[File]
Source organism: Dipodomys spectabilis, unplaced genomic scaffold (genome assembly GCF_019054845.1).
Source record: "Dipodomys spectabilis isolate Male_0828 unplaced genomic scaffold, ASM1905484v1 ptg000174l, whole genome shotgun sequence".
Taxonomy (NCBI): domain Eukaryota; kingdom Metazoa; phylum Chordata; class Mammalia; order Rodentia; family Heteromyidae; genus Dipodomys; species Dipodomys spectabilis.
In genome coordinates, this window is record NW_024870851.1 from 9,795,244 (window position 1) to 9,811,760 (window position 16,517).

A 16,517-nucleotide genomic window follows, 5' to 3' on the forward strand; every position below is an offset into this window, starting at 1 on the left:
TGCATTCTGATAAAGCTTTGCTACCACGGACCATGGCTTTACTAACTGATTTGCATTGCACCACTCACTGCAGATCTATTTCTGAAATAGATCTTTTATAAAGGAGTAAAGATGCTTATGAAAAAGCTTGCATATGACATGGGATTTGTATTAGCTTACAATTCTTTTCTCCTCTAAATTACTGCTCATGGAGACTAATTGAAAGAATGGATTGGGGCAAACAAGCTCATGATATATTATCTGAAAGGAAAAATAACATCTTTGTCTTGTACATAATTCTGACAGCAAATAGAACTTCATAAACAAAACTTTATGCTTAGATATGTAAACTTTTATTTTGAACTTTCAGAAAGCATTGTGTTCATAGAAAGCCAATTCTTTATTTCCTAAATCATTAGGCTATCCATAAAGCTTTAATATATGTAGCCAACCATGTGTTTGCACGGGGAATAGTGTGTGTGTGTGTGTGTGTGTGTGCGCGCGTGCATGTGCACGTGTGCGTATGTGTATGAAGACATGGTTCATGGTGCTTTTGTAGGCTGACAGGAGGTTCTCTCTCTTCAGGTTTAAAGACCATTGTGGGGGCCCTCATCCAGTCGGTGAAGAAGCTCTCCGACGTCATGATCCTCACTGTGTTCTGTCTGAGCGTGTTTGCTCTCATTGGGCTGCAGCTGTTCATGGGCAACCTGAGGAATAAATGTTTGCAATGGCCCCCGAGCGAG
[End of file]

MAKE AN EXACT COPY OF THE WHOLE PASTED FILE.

Source organism: Dipodomys spectabilis, unplaced genomic scaffold (genome assembly GCF_019054845.1).
Source record: "Dipodomys spectabilis isolate Male_0828 unplaced genomic scaffold, ASM1905484v1 ptg000174l, whole genome shotgun sequence".
Taxonomy (NCBI): domain Eukaryota; kingdom Metazoa; phylum Chordata; class Mammalia; order Rodentia; family Heteromyidae; genus Dipodomys; species Dipodomys spectabilis.
In genome coordinates, this window is record NW_024870851.1 from 9,795,244 (window position 1) to 9,811,760 (window position 16,517).

A 16,517-nucleotide genomic window follows, 5' to 3' on the forward strand; every position below is an offset into this window, starting at 1 on the left:
TGCATTCTGATAAAGCTTTGCTACCACGGACCATGGCTTTACTAACTGATTTGCATTGCACCACTCACTGCAGATCTATTTCTGAAATAGATCTTTTATAAAGGAGTAAAGATGCTTATGAAAAAGCTTGCATATGACATGGGATTTGTATTAGCTTACAATTCTTTTCTCCTCTAAATTACTGCTCATGGAGACTAATTGAAAGAATGGATTGGGGCAAACAAGCTCATGATATATTATCTGAAAGGAAAAATAACATCTTTGTCTTGTACATAATTCTGACAGCAAATAGAACTTCATAAACAAAACTTTATGCTTAGATATGTAAACTTTTATTTTGAACTTTCAGAAAGCATTGTGTTCATAGAAAGCCAATTCTTTATTTCCTAAATCATTAGGCTATCCATAAAGCTTTAATATATGTAGCCAACCATGTGTTTGCACGGGGAATAGTGTGTGTGTGTGTGTGTGTGTGTGCGCGCGTGCATGTGCACGTGTGCGTATGTGTATGAAGACATGGTTCATGGTGCTTTTGTAGGCTGACAGGAGGTTCTCTCTCTTCAGGTTTAAAGACCATTGTGGGGGCCCTCATCCAGTCGGTGAAGAAGCTCTCCGACGTCATGATCCTCACTGTGTTCTGTCTGAGCGTGTTTGCTCTCATTGGGCTGCAGCTGTTCATGGGCAACCTGAGGAATAAATGTTTGCAATGGCCCCCGAGCGAG